Second Federal Court Rules that DHS Must Continue Accepting DACA Applications. A federal district court in Brooklyn, New York ruled February 13 that DHS must continue to accept the renewal applications of current and past DACA recipients. DHS stopped accepting new DACA applications on September 5, 2017, after announcing the start of the program’s phaseout. While the agency allowed certain DACA holders whose protection was expiring imminently to renew, those with expirations after March 5, 2018 were told they could not renew. The judge ruled that the reasoning behind the DHS decision to terminate DACA is likely to be arbitrary and capricious under the Administrative Procedure Act. However, the judge made clear that he was not ruling that rescinding DACA was unlawful, or that DHS may not rescind DACA. The ruling came in cases brought by individual plaintiffs and 17 state attorneys general.
This ruling follows a similar one in January from a federal district court in California, which the Justice Department subsequently appealed to the Ninth Circuit U.S. Court of Appeals and the Supreme Court. The Justice Department has not indicated whether it intends to appeal the New York ruling. Whether the New York and California cases will be consolidated remains to be seen. However, the Supreme Court could decide later this week whether it will hear the Justice Department’s appeal of the California case. If it does, a ruling could come as early as June.
DHS Lifts Ban on Refugees from 11 Countries, Implements Tougher Screening. On January 29, DHS announced that it will once again accept refugee applications from nationals of 11 “high-risk” countries. While DHS has not formally named the countries, officials have said they are Egypt, Iran, Iraq, Libya, Mali, North Korea, Somalia, South Sudan, Sudan, Syria, and Yemen. When the administration lifted its overall pause on refugee admissions in October 2017, it deprioritized applications from these countries so that DHS could conduct an additional 90-day security review of screening procedures for these refugees. Even as applications from these 11 countries are being accepted again, DHS will vet these refugees even more stringently than those from other countries, likely extending this group’s already lengthy application process. A total of 338 nationals of the 11 countries were admitted between October 2017 and January 2018, compared to 16,000 in the same period last year. This is equal to just 2 percent of the number admitted from these countries in the same period last year, while overall refugee admissions were at 21 percent of what they were last year. Countries may be added or removed from the “high-risk” list, which will be reevaluated every six months.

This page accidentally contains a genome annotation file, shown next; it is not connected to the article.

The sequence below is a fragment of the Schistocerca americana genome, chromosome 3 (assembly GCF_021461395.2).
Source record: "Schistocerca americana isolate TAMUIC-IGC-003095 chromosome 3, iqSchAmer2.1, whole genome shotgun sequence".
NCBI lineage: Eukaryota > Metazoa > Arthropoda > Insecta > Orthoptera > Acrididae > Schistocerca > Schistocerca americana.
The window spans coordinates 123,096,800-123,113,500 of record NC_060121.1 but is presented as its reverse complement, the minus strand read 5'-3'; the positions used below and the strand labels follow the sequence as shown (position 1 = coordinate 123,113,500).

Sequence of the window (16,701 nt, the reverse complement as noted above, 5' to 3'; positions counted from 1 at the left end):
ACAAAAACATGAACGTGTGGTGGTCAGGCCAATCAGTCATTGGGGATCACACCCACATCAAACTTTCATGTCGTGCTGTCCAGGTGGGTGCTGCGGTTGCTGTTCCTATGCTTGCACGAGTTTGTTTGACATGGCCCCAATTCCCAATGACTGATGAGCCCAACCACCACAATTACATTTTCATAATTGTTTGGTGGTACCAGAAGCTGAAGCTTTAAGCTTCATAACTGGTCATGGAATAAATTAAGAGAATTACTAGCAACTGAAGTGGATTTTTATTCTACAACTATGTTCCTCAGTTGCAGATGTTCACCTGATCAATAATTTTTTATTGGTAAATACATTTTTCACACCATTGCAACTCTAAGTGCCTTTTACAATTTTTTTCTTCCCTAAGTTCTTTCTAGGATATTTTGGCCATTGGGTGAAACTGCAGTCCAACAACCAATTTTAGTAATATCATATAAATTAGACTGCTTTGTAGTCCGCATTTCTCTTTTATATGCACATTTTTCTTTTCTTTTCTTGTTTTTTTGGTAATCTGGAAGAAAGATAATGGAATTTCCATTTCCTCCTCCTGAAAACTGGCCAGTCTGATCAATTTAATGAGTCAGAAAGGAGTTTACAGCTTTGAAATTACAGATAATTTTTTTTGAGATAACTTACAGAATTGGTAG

President Trump also signed a memorandum establishing a National Vetting Center, which will facilitate interagency information sharing among DHS, the State Department, the Justice Department, and the intelligence community. The center will oversee screening of visa and immigration applicants, noncitizens attempting to enter the country, and those in removal proceedings, to identify threats to “national security, border security, homeland security, or public safety.”
President Trump’s FY 2019 Budget Request Increases Funding for Immigration Enforcement. On February 12, the Trump administration released its budget request for fiscal year (FY) 2019, which begins October 1, 2018. While seeking cuts across other agencies, it requests sizeable increases for U.S. Customs and Border Protection (CBP) and U.S. Immigration and Customs Enforcement (ICE). Within CBP, these increases would include $1.6 billion to build 65 miles of border wall in Texas, as well as $211 million to hire 750 Border Patrol agents. ICE would get $571 million to hire 2,000 ICE agents and 1,300 support staff, as well as $2.8 billion for 52,000 detention beds—up from 39,000 beds funded by Congress in FY 2017.
The budget also seeks a 28 percent increase for the immigration courts system, the Executive Office for Immigration Review (EOIR), a component of the Justice Department. This includes $40 million for 75 new immigration judges and 375 support staff.
While Congress never enacts a President’s budget as proposed, it offers an indication of the executive branch’s goals.
USCIS May Expand Ability to Deny Visas and Green Cards to Public Benefits Recipients. U.S. Citizenship and Immigration Services (USCIS), the DHS agency charged with adjudicating visa and immigration benefits applications, is soon likely to propose a new rule that expands the criteria to deny visas or green cards based on someone’s past legal use of public benefits. A noncitizen is considered inadmissible to the United States if USCIS determines he or she is likely to become a “public charge;” currently, USCIS considers the receipt of government cash assistance in making this determination. Leaked drafts show the proposed regulation would allow USCIS to examine an immigrant’s use of a broad array of public benefits, including for their U.S.-citizen children. Examples include Head Start, the Children’s Health Insurance Program, Affordable Care Act subsidies, and food stamps. After the proposed rule is published in the Federal Register, the public will likely have 60 days to submit comments.